Some dog breeds, including the German shepherd dog (GSD), are predisposed to immune-related disorders. The authors prospectively described development of serum and faecal IgA and serum IgE in GSD from puppies until adulthood and the relationship between mothers and their offspring. Further, the authors tested whether dogs with lower serum IgA also have low faecal IgA and/or serum IgE. To reveal whether any of the parameters could be proven to influence the immune response, the authors also measured serum IgG against canine distemper virus (CDV). To test their hypothesis, the authors used linear mixed models to investigate the relationship of serum IgA, serum IgE and faecal IgA levels in litters and their mothers. Fifteen GSD bitches beginning at 42 days of pregnancy and subsequently all of their offspring (n=83 puppies), reared under well-controlled conditions, were included. All dogs came from the kennel of the Swedish Armed Forces.
Serum IgE, serum IgA and faecal IgA levels were lower in seven-week-old puppies than at one year of age. There was no relationship in Ig concentrations between bitches and their puppies at seven weeks of age. Dogs with higher faecal IgA had higher IgG titres against CDV, indicating a favourable systemic immune status.
- Immune mediated diseases
- Received February 17, 2016.
- Revision received June 22, 2016.
- Accepted June 24, 2016.
- Published by the BMJ Publishing Group Limited. For permission to use (where not already granted under a licence) please go to http://www.bmj.com/company/products-services/rights-and-licensing/
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Some dog breeds, including the German shepherd dog (GSD), are predisposed to immune-related disorders (Whitbread and others, 1984, Wisselink and others, 1985, Day and others, 1986, Batt and others, 1991, Griot-Wenk and others, 1999, Nodtvedt and others, 2006). In a retrospective study based on insurance data, the authors described the disease pattern in GSD in Sweden and found that this breed was over-represented for a number of immune-related disorders (Vilson and others, 2013). To reveal whether there are differences in immunological parameters in GSD from what is reported in other breeds, the authors performed an extensive screening for Igs in GSD reared under well-controlled conditions.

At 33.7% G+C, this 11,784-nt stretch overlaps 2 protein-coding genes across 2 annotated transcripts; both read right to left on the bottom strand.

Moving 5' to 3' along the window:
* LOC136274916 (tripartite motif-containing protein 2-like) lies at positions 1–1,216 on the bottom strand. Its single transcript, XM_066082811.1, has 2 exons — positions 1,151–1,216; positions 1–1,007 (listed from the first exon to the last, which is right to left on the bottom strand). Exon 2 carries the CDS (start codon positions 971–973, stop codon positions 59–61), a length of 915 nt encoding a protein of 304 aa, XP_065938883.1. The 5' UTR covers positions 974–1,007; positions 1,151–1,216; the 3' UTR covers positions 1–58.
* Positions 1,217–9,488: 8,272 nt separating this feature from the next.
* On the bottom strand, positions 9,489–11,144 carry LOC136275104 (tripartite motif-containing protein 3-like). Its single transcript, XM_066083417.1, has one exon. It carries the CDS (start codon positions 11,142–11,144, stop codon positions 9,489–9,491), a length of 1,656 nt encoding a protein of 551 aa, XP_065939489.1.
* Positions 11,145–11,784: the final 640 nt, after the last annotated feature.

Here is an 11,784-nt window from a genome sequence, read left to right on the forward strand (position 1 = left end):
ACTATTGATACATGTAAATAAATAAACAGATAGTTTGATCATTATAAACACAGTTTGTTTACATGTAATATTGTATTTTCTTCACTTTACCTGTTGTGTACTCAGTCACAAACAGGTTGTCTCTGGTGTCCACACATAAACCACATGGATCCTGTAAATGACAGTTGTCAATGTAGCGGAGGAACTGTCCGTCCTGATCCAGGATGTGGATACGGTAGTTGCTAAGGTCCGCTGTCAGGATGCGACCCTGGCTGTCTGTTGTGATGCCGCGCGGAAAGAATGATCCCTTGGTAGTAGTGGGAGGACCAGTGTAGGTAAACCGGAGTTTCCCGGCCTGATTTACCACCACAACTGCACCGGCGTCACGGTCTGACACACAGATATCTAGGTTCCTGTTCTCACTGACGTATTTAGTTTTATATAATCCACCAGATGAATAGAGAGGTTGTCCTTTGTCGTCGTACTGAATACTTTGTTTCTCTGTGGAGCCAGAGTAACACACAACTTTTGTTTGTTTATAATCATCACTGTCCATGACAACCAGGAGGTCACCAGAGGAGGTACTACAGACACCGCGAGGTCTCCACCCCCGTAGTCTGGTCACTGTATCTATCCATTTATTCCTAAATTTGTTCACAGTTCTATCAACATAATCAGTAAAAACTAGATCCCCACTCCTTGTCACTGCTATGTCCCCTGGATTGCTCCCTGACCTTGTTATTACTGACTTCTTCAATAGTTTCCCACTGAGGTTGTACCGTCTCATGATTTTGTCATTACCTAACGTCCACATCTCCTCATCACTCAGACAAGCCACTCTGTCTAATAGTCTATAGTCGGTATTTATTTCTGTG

The concentrations of serum Igs develop during the first year of life and do not reach adult levels until 12 months of age. Schreiber and others (1992) measured serum IgG, IgM and IgA concentrations in 10-month-old beagles, and these concentrations were less than those in older dogs. There are no breed-specific reference ranges for Ig concentration for dogs younger than one year old (Day and others, 2007).
It has previously been documented that serum IgA deficiency is more common and that faecal IgA (Batt and others, 1991, Willard and others, 1994) levels commonly are lower in GSD than in other breeds (Batt and others, 1991, German and others, 2000, Littler and others, 2006). Furthermore, low serum IgA levels have been associated with atopy in GSD (Tengvall and others, 2013).
Faecal IgA stimulate mucosal secretions more than other Ig isotypes in dogs (Heddle and others, 1975). In a study by German and others (1998), no correlation was shown between serum IgA and secretory IgA in tears and saliva, but the correlation between IgA in serum and faeces has not yet been described in GSD or any other breeds.
To establish well-defined data for comparison in further studies on the effect of genetic variations as well as interventions in the environment, the authors have followed changes in serum and faecal IgA and serum IgE from birth to young adult age and evaluated the relationship between dams and their offspring reared under well-controlled conditions. Further, the authors tested whether dogs with lower serum IgA also have low faecal IgA and/or serum IgE. To reveal whether any of the parameters could be proven to influence the immune response, the authors also measured serum IgG against canine distemper virus (CDV).
Materials and methods